World stocks slide as emerging currencies tumble

The Indonesian rupiah is at its lowest level since the Asian financial crisis 20 years ago

World stocks tumbled Wednesday as growing concern about emerging market economies added to trade war uncertainty, while the British pound was boosted by a report that Germany has softened its Brexit negotiation stance.

A Bloomberg News report claimed that the British and German governments had dropped key Brexit demands, easing the path to a deal.

Sterling's new-found strength in turn weighed on London stocks which closed over one percent lower, as did eurozone key markets Frankfurt and Paris.

Wall Street failed to lend much support, with the Dow index flatlining close to midday in New York.

"Risk aversion remains at the forefront of the current market sentiment," said Lukman Otunuga, a research analyst at FXTM.

After Turkey and Argentina's recent headline-making problems, South Africa became the latest emerging market (EM) country to spark panic with data showing a shock plunge into recession for the one-time economic starlet.

The news sent the rand sliding in a similar way to the Argentine peso and Turkish lira in recent weeks.

"South Africa is back in recession and that was not expected," said Greg McKenna, chief market strategist at AxiTrader.

- Tipping point -

The brewing EM crisis has seen currencies in a number of emerging markets -- in particular those with deep current account deficits -- take a hammering.

"It has certainly been a terrible trading week thus far for most major EM currencies as investors begin to compare the ongoing pressure in EM currencies to the 1997 Asian financial crisis," said Otunuga at FXTM.

India's rupee was sitting at a record low and the Indonesian rupiah at levels last seen during the 1998 Asian financial crisis.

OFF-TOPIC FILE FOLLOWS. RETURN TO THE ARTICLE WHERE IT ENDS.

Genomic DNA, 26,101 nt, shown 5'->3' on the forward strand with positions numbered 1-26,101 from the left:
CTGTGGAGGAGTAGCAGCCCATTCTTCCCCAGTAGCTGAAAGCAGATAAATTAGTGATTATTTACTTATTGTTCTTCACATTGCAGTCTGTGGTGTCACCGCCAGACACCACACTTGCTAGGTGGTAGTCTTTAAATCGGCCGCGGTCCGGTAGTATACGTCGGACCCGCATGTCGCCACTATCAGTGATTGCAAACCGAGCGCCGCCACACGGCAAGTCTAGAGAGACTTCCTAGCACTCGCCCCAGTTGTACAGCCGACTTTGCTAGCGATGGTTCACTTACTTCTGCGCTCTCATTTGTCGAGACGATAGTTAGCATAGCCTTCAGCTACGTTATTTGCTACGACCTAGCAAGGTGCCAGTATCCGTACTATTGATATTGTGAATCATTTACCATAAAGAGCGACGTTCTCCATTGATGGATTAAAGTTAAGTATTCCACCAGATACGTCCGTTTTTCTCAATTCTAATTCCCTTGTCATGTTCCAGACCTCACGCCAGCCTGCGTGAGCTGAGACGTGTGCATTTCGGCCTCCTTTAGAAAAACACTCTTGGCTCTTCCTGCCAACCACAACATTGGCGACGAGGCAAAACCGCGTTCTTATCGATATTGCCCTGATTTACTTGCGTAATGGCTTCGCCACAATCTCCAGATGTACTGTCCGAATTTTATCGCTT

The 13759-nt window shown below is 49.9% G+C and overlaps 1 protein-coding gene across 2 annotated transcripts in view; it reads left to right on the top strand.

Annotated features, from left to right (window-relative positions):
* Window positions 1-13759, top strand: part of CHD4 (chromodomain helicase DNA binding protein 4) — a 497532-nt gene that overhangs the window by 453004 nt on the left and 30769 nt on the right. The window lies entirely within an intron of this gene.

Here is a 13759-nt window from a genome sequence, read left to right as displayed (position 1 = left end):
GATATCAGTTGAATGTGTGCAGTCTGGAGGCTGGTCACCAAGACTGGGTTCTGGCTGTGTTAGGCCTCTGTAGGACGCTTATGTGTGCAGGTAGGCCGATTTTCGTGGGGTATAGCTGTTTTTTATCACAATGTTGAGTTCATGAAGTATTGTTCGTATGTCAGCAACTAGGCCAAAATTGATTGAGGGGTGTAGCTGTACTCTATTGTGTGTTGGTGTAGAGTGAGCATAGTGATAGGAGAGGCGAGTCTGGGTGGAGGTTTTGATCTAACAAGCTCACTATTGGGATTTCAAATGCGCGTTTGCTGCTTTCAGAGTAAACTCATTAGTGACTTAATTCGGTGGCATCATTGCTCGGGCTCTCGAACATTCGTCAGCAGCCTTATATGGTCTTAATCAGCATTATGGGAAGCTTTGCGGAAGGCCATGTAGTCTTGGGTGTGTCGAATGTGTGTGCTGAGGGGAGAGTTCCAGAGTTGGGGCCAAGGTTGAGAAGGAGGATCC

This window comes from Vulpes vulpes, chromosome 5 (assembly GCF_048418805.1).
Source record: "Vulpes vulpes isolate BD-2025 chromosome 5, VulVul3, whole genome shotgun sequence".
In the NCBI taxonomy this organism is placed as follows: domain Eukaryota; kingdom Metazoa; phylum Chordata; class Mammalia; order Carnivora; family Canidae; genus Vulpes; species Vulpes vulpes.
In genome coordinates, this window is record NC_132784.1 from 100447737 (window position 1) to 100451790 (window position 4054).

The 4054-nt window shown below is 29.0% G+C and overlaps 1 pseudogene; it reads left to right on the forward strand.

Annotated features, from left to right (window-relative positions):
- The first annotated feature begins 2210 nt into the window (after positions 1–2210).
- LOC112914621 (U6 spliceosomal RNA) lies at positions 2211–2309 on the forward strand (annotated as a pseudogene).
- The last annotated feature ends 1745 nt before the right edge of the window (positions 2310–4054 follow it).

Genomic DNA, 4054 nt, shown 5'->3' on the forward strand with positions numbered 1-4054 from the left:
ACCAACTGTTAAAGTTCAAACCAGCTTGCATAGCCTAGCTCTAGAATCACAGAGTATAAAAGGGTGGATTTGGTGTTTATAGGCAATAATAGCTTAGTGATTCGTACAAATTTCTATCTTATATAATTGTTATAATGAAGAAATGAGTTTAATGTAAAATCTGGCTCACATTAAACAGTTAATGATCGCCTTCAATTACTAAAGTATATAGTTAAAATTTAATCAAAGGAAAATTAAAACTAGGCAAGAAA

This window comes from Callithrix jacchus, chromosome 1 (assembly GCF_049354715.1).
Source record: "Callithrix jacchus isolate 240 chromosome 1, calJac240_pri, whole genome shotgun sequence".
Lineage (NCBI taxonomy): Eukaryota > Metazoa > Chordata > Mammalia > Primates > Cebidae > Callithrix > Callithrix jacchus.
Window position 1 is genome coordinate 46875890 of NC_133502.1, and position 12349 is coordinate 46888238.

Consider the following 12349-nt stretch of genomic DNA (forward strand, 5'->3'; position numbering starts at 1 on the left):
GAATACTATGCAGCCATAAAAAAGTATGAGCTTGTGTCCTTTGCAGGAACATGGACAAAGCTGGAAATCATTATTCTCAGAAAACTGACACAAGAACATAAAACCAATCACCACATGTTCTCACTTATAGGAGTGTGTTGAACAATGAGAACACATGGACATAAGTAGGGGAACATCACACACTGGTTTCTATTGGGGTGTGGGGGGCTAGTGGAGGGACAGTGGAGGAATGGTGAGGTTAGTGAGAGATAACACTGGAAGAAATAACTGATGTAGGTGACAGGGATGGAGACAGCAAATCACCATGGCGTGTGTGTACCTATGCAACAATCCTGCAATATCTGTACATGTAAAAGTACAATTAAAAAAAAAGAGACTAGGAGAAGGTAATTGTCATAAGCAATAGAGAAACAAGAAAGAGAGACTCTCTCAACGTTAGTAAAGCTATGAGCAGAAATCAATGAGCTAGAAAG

Indonesia said it would take unspecified action against currency speculators and announced plans to delay import-heavy energy projects to focus efforts on reducing imports and supporting the rupiah.

McKenna at AxiTrader said the "big question" was now whether this was "a tipping point for EM markets".

- Brexit detente? -

The British pound surged nearly one percent against the dollar, and about 0.4 percent against the euro on the day, after Bloomberg News reported that Berlin and London were softening Brexit demands to get a deal done.

Citing people familiar with the matter, it said Germany was ready to accept a less detailed agreement on Britain's future economic and trade ties with the EU. The UK side was also willing to settle for "a vaguer statement of intent on the future relationship".

Brexit Secretary Dominic Raab, however, told a parliamentary committee on Wednesday that the government had to be "very clear" about its choices.

There would be much scrutiny "if people thought we were signing up to a withdrawal agreement with a nebulous and unclear destination point", he said.

A German government spokesman, meanwhile, told AFP that the "German government's position has not changed".

Berlin has "complete confidence" in the ongoing Brexit talks, led on the EU side by chief negotiator Michel Barnier, the spokesman said.

- Key figures around 1540 GMT -

London - FTSE 100: DOWN 1.0 percent at 7,383.28 points (close)

Frankfurt - DAX 30: DOWN 1.4 percent at 12,040.46 (close)

Paris - CAC 40: DOWN 1.5 percent at 5,260.22 (close)

EURO STOXX 50: DOWN 0.8 percent at 3,333.18

New York - Dow: FLAT at 25,955.09

Tokyo - Nikkei 225: DOWN 0.5 percent at 22,580.83 (close)

Hong Kong - Hang Seng: DOWN 2.6 percent at 27,243.85 (close)

Shanghai - Composite: DOWN 1.7 percent at 2,704.34 (close)

Euro/dollar: UP at $1.1626 from $1.1600 at 2100 GMT

Pound/dollar: UP at $1.2956 from $1.2900

Dollar/yen: DOWN at 111.56 yen from 111.45 yen

Oil - Brent Crude: DOWN 67 cents at $77.50 per barrel

Oil - West Texas Intermediate: DOWN 73 cents at $69.13

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